June 7, 2017
Ocean Conference: Increasing economic benefits
To small islands developing States and least developed countries and providing access for small-scale artisanal fishers to marine resources and markets

Intervention of His Eminence Peter Cardinal Turkson,
Prefect of the Dicastery for Promoting Integral Human Development,
Head of the Delegation of the Holy See to the
United Nations Conference to Support the Implementation of SDG 14:
Conserve and Sustainably Use the Oceans, Seas and Marine Resources
for Sustainable Development

Partnership dialogue 5:
Increasing economic benefits to small islands developing States
and least developed countries and providing access for small-scale artisanal fishers to marine resources and markets

New York, 7 June 2017

Mr. Chair,

The Holy See welcomes the opportunity to share its thoughts on increasing economic benefits to Least Developed Countries (LDCs) and Small Island Developing States (SIDS) and on providing access to marine resources and markets for small-scale fishermen. The SAMOA Pathway Outcome Document is important to this discussion.

In considering the economic benefits to SIDS and LDCs from their ocean-related businesses, such as fishing and aquaculture, tourism, plant marine living resources and biotechnology, my Delegation would like to underline three points.

First, it is correct to think of these businesses as micro, small and medium-sized enterprises (MSMEs). In this regard, my Delegation wishes to refer to the important work being done by the UN Commission on International Trade Law (UNCITRAL). In 2011, UNCITRAL determined that there was no coherent set of global legal and regulatory measures that could promote financial inclusion, or microfinance, for MSMEs. In 2014, an UNCITRAL Working Group began to focus on creating and enabling a business and legal environment for this type of activity, in particular those MSMEs in developing economies. An important aspect of the work thus far has been on enabling businesses that operate outside the legally regulated economy to become part of it.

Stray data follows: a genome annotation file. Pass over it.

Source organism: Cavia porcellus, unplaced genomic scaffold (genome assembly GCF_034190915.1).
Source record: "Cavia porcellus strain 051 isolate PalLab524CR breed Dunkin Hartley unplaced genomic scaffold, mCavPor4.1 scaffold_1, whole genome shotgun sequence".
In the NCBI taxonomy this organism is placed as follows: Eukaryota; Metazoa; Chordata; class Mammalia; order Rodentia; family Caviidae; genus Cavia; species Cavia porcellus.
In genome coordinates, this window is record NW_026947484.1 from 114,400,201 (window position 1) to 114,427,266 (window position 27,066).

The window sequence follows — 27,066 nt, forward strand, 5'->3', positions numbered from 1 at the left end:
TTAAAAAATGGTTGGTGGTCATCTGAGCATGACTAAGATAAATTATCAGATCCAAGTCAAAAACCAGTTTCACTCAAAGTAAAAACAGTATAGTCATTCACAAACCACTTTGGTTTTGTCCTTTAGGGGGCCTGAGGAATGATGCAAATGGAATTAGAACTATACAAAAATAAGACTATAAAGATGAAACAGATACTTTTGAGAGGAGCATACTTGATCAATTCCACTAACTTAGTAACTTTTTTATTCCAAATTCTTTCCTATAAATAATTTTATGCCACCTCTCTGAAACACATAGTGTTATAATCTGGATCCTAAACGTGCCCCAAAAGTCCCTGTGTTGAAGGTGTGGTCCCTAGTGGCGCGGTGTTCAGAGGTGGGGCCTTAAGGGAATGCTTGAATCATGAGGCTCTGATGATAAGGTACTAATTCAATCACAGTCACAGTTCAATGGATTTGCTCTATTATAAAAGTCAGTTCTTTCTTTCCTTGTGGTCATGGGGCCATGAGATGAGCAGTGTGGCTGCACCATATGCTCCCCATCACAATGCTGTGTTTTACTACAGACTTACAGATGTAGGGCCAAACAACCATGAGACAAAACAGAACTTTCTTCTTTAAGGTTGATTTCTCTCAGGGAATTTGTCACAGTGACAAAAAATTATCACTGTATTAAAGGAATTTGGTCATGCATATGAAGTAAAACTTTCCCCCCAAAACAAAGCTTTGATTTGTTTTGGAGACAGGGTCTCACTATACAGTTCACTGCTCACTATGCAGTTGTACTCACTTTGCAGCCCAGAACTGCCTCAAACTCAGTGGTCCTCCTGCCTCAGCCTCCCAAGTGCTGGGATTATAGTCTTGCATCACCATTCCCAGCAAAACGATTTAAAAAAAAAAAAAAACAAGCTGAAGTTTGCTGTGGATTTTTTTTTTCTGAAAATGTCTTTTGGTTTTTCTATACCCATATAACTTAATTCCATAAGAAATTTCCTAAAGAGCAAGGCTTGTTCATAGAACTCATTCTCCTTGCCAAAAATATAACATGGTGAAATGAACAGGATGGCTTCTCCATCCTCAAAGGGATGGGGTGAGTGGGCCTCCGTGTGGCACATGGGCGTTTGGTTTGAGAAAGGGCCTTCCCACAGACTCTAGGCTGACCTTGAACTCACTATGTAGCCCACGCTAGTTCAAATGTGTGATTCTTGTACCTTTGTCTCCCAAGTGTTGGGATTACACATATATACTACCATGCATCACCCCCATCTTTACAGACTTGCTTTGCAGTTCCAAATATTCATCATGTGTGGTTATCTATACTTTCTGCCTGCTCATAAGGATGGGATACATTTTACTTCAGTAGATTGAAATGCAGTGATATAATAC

Second, regional cooperation to bolster the economic interests of SIDS and LDCs is very important to have greater access to financing for development and greater market clout, thereby attracting greater investments and promoting virtuous business models and a healthy formal business and legal environment.

Third and lastly, my Delegation is convinced that “man is the source, the center and the purpose of all economic and social life.”[1] It follows that, in today’s global society, it is essential that “we continue to prioritize the goal of access to steady employment for everyone,”[2] including for small-scale artisanal fishers. As Pope Francis wrote in his Encyclical Letter Laudato Si’, “[t]o stop investing in people, in order to gain greater short-term financial gain, is bad business for society.”[3] Moreover, we need to reject any conception of the market that would suggest that problems can be solved simply by an increase in the profits of companies or individuals.

Mr. Chair,

The greatest resource of SIDS and LDCs is their people, with their rich cultural and religious traditions. Their economic growth will depend on models of development and business that are inspired by universal solidarity and by the ethical imperative that no one should be left behind.

Thank you, Mr. Chair.


1. Second Vatican Council, Pastoral Constitution on the Church in the Modern World, Gaudium et Spes, 63.
2. Pope Benedict XVI, Encyclical Letter Caritas in Veritate, 32.
3. Pope Francis, Encyclical Letter Laudato Si’, 128.